It is good to see Flynn Washburne's name on the front page of a newspaper again for his profound writing. But I will bet you dollars to dimes the public relations writing he did for the Bank of America that put him on the front page of the Ukiah Daily Journal paid more. Like $5000 a word. Notwithstanding "In God We Trust."

I have heard he has been around the block! Do you mean the cellblock?

Flynn, see if you can parole to Thailand as in Phucket. Just joking or is it jocking or maybe Johnson!

Flynn, why did you do it? Such talent going to waste! You tried to teach me how to make a rue? It bounced back and became a kangaroo! I am a wallabe cook. Listen brother, get it this time! Punk rockers rule.

Trent Foster


Carry the word, keep the faith and In God We Trust.



To: Terry Murphy, chief nursing officer at Mendocino Coast District Hospital

Dear Ms. "Murph,"

Well, what an incredible disappointment your return to MCDH has developed into at this point. Let me begin by stating that I was among many who originally welcomed your rehire. Your reputation of being organized, efficient and holding staff accountable on an equal playing field was going to give this facility the facelifte it needed. We had the attitude that change would be difficult, but necessary, and collectively as a staff we were willing to work hard for you. What a difference the decades have made toward your prior reputation, and how quickly did your song and dance pony show from your interview be proven false.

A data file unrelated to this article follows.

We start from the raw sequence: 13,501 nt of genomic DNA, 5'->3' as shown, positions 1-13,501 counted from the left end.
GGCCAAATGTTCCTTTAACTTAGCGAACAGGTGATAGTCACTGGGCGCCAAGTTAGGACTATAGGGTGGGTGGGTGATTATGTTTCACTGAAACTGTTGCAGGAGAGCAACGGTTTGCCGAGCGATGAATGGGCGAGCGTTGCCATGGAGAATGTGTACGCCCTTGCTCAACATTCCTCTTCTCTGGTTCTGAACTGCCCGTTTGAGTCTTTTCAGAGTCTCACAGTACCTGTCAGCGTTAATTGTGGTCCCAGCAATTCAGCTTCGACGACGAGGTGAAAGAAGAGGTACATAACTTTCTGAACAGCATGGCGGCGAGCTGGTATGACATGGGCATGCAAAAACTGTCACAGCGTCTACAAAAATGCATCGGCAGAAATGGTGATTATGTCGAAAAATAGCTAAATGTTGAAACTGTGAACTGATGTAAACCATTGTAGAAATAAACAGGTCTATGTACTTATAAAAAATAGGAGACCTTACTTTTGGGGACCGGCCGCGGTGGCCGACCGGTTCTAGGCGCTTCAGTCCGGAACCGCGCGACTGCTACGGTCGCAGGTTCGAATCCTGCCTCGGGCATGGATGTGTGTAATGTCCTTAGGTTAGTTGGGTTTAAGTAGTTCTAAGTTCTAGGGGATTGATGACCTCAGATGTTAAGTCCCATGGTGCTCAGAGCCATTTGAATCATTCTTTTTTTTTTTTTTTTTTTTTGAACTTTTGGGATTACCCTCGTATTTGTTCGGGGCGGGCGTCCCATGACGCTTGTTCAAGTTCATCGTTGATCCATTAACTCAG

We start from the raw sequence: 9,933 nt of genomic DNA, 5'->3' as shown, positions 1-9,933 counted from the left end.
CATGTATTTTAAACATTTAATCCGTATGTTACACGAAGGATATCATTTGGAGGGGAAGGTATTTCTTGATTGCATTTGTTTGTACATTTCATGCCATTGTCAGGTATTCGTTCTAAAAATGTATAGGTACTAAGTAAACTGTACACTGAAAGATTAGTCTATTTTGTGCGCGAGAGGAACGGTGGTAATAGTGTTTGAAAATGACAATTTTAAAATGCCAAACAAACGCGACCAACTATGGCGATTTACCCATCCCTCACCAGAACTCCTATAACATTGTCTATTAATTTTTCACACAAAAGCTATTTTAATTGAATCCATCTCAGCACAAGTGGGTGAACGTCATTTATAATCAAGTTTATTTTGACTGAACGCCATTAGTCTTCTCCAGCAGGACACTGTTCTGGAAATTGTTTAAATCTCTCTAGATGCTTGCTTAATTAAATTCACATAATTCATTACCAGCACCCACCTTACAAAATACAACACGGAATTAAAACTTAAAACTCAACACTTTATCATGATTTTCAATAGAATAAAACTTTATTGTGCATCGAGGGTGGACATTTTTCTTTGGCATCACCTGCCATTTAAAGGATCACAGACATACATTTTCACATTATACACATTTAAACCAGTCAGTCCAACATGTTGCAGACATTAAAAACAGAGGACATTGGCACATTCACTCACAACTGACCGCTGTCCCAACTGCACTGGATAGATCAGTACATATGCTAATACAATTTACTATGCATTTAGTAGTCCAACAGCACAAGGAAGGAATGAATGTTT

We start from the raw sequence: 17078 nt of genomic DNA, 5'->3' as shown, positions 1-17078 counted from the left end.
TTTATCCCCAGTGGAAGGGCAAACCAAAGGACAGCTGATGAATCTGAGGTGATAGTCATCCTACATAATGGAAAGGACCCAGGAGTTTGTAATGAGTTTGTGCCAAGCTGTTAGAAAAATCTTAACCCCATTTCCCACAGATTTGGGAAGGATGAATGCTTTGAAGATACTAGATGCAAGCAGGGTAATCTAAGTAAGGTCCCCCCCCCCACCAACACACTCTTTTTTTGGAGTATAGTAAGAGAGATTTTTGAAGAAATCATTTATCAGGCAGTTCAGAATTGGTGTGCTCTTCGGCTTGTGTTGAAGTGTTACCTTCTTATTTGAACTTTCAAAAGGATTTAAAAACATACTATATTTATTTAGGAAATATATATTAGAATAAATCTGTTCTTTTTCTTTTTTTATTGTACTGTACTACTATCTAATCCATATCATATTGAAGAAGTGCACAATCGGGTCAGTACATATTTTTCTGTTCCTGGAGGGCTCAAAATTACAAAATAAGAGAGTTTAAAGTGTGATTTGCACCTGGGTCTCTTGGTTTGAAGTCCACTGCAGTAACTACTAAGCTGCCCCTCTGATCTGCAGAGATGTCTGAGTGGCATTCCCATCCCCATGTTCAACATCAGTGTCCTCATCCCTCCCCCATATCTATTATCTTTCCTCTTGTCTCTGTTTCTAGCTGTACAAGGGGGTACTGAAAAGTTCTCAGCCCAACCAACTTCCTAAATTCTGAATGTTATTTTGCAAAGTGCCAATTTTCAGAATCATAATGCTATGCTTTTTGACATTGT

Let's start with the fact that you made rounds to the different departments for maybe the first several weeks and introduced yourself by walking up to employees with demands of patient care information. Was this a test of HIPPA to see if we would reveal such information without knowing who you are, requesting your position or reason for requiring this information? Or were you just trying to make it clear that you are incapable of offering professional mutual respect and common communication skills by introducing yourself first? Name and handshake is not too much in the way of expectations. You returned to us with a chip on your shoulder and a defensive attitude. We wanted you here; you were given a welcomed clean slate. Shelley and Jeanna had been working themselves into the ground seven days a week because they cared! They reciprocated their appreciation to the employees as well. They were much more effective as interim CNP job sharing than you will ever be able to hold a candle to. By the way, you forgot to thank Jeanna at the board meeting for her hard work when you thanked Shelley, but that's typical of your behavior to not appreciate someone else's extra efforts. Let's take it a step further by having expectations that you might actually offer appreciation of nurses who have been working above and beyond expectations to make sure patients and coworkers were cared for in a safe environment. It has been difficult, but we were in it together and pulled together. Yet you continue to threaten your nursing staff with punitive actions if even so much as a name badge is accidentally forgotten at home (never mind they worked a 14 hour day prior and were exhausted). Keep yourself locked away in your office and completely unapproachable.